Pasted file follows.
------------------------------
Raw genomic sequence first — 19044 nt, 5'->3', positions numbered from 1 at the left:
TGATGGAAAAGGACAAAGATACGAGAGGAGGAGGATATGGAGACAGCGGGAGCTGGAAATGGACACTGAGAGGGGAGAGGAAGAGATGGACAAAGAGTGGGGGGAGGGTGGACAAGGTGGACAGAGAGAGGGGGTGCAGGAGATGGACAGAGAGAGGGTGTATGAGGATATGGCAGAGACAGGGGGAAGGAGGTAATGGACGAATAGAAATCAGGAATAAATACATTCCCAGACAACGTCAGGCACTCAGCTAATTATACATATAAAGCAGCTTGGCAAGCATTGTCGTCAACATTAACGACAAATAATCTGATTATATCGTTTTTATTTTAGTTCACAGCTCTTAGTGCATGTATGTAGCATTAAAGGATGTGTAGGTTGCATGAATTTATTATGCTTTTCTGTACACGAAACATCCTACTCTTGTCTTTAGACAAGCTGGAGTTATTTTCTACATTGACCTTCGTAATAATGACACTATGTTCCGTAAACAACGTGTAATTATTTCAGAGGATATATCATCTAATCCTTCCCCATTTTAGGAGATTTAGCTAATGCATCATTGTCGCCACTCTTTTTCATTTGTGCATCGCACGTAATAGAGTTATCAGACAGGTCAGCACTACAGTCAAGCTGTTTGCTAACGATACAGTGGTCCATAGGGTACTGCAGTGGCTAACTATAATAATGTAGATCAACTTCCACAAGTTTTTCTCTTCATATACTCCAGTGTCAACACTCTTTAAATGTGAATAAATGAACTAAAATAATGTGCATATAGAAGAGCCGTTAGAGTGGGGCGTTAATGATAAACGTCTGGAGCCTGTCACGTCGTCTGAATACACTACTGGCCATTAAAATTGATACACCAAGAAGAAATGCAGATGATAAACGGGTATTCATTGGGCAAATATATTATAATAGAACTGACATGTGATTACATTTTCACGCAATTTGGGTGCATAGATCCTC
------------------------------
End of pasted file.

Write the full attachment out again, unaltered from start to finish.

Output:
Raw genomic sequence first — 19044 nt, 5'->3', positions numbered from 1 at the left:
TGATGGAAAAGGACAAAGATACGAGAGGAGGAGGATATGGAGACAGCGGGAGCTGGAAATGGACACTGAGAGGGGAGAGGAAGAGATGGACAAAGAGTGGGGGGAGGGTGGACAAGGTGGACAGAGAGAGGGGGTGCAGGAGATGGACAGAGAGAGGGTGTATGAGGATATGGCAGAGACAGGGGGAAGGAGGTAATGGACGAATAGAAATCAGGAATAAATACATTCCCAGACAACGTCAGGCACTCAGCTAATTATACATATAAAGCAGCTTGGCAAGCATTGTCGTCAACATTAACGACAAATAATCTGATTATATCGTTTTTATTTTAGTTCACAGCTCTTAGTGCATGTATGTAGCATTAAAGGATGTGTAGGTTGCATGAATTTATTATGCTTTTCTGTACACGAAACATCCTACTCTTGTCTTTAGACAAGCTGGAGTTATTTTCTACATTGACCTTCGTAATAATGACACTATGTTCCGTAAACAACGTGTAATTATTTCAGAGGATATATCATCTAATCCTTCCCCATTTTAGGAGATTTAGCTAATGCATCATTGTCGCCACTCTTTTTCATTTGTGCATCGCACGTAATAGAGTTATCAGACAGGTCAGCACTACAGTCAAGCTGTTTGCTAACGATACAGTGGTCCATAGGGTACTGCAGTGGCTAACTATAATAATGTAGATCAACTTCCACAAGTTTTTCTCTTCATATACTCCAGTGTCAACACTCTTTAAATGTGAATAAATGAACTAAAATAATGTGCATATAGAAGAGCCGTTAGAGTGGGGCGTTAATGATAAACGTCTGGAGCCTGTCACGTCGTCTGAATACACTACTGGCCATTAAAATTGATACACCAAGAAGAAATGCAGATGATAAACGGGTATTCATTGGGCAAATATATTATAATAGAACTGACATGTGATTACATTTTCACGCAATTTGGGTGCATAGATCCTC